IO West, my improv theater, has closed its doors. I heard the ugly rumors, then received the e-mail confirming it to be true. My heart sank when I heard the news. The official statement credited the closing to ongoing disputes with the landlord. Little did I know that the development of the Hollywood & Vine district that revitalized the area would also force the little theater on the corner of Cosmo and Hollywood to go dark. Los Angeles will never be the same now that “my theater” is gone.
I discovered IO West over a decade ago during my first year in Los Angeles when I wasn’t sure I was going to make it in this town. The theater introduced me to long-form improv, a new way of thinking about comedy and performance. Pursuing “truth in comedy,” a core teaching at the theater from day one, has forever shaped my approach to writing, my understanding of character development, and my philosophy on the creative life.
I spent over a year at the training center. At the time, I couldn’t afford the classes, so I worked as an intern to pay my way. I took classes at night. I performed shows on the weekends. And on Friday nights I ran the lights in the “black box,” the small experimental theater behind the main stage. I watched countless hours of improv, some good, some not so good. I learned from it all. I met some of my closest friends there and performed with a group called “Camelot” for about a year before we went our separate ways.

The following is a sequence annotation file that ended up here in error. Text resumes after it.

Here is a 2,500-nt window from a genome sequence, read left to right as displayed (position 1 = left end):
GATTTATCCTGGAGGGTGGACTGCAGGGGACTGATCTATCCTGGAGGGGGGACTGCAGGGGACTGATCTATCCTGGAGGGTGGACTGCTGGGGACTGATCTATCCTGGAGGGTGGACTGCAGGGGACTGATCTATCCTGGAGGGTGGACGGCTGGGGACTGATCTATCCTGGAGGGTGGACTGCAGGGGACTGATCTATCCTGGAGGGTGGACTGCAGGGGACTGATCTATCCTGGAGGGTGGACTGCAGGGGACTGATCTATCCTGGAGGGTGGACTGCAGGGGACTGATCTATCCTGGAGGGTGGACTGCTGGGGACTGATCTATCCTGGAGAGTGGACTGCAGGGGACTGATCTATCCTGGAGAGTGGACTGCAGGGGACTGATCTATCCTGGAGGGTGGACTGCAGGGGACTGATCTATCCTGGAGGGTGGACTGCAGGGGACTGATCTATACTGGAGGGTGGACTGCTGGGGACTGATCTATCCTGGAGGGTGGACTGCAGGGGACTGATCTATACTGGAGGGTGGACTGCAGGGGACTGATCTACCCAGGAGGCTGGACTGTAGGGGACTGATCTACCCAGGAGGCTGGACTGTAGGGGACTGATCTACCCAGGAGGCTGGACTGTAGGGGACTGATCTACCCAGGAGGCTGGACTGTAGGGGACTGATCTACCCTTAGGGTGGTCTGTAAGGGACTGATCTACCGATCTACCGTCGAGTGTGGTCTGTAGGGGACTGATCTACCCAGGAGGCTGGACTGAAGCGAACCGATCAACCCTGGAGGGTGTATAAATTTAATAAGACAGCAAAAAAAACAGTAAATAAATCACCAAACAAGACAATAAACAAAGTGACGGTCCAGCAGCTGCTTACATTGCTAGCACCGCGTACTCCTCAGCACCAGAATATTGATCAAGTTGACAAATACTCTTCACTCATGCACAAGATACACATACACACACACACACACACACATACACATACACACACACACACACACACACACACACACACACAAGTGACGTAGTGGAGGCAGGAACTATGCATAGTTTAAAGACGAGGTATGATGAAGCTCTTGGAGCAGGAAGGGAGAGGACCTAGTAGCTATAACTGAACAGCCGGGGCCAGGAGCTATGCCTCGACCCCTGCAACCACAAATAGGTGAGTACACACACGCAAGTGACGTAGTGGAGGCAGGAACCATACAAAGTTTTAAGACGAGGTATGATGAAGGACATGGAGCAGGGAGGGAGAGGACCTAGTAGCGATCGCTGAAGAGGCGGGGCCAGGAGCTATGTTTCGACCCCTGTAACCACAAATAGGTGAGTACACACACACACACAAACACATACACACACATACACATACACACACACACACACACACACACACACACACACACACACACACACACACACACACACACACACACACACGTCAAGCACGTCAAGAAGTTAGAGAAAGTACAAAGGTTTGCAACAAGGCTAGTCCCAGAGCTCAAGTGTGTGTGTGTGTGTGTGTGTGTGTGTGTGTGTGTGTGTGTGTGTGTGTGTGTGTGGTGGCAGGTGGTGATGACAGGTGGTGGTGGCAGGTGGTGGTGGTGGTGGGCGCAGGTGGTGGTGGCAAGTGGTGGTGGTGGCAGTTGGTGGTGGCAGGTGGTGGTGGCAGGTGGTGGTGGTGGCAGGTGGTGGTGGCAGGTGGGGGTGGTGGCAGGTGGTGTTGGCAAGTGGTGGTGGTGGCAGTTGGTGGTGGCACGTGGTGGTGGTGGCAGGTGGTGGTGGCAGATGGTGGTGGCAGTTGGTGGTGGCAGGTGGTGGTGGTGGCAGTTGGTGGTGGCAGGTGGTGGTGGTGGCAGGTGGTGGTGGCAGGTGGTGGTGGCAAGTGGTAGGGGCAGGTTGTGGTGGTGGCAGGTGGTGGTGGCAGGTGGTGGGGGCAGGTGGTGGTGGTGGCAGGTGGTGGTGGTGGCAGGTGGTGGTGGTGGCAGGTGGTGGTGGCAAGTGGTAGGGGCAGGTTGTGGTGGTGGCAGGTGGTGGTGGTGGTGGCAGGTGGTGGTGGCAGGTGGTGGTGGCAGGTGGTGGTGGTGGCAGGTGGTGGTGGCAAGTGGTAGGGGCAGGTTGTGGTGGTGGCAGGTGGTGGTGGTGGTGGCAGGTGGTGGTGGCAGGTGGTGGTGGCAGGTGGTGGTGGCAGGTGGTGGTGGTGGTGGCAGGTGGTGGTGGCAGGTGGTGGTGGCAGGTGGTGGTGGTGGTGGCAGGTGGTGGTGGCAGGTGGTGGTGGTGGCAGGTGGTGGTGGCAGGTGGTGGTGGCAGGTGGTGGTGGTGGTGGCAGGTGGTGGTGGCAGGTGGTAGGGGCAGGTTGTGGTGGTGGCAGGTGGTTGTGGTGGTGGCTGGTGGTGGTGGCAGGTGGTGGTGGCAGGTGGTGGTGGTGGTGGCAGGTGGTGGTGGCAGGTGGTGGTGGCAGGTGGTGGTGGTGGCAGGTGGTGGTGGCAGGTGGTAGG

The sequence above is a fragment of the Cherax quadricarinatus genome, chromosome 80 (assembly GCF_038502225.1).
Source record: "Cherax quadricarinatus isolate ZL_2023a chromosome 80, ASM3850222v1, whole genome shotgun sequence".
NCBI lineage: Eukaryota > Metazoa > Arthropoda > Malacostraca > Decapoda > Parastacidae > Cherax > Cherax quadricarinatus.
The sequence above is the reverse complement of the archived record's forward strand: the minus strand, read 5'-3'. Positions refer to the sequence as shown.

In recent years, I spent less time at the theater. My life moved on to a full-time job, writing, and the pursuit of personal goals, but there was always a comfort in knowing that IO West was there. Whenever I stepped into the place, the smell of the bar, the pictures of improv legends on the wall, the roaring laughter of the audience, the familiar faces, it all felt like home.
The thing that made it special was that it was a place in the middle of Hollywood, known for cynicism and cut-throat competition, that still felt pure. There was no money to be made. No fame to be found. Teams performed at 11:30 pm on a Tuesday night because they loved what they were doing and loved the people they were doing it with. It didn’t matter if there was a packed house or three people in the audience who simply didn’t want to go home. When performers stepped on the stage, they knew that something unscripted was going to happen. It was often funny, and it was always revealing.
I’ve learned a lot, and continue to learn, from studying and performing improv. But there was one lesson that stood out. I had an instructor tell us that you can't do improv with your weight back on your heels and your shoulders pressed against the wall. If you do that, you’ll never get to play. She said you have to lean forward with the full weight of your being over the balls of your feet ready to move, ready to step into the unexpected. Improv taught me to live life forward, in bold anticipation, ready to step into the unknown.
Though the theater is dark, its lessons still light my way.
A WRITER KEEPING THE FAITH IN LOS ANGELES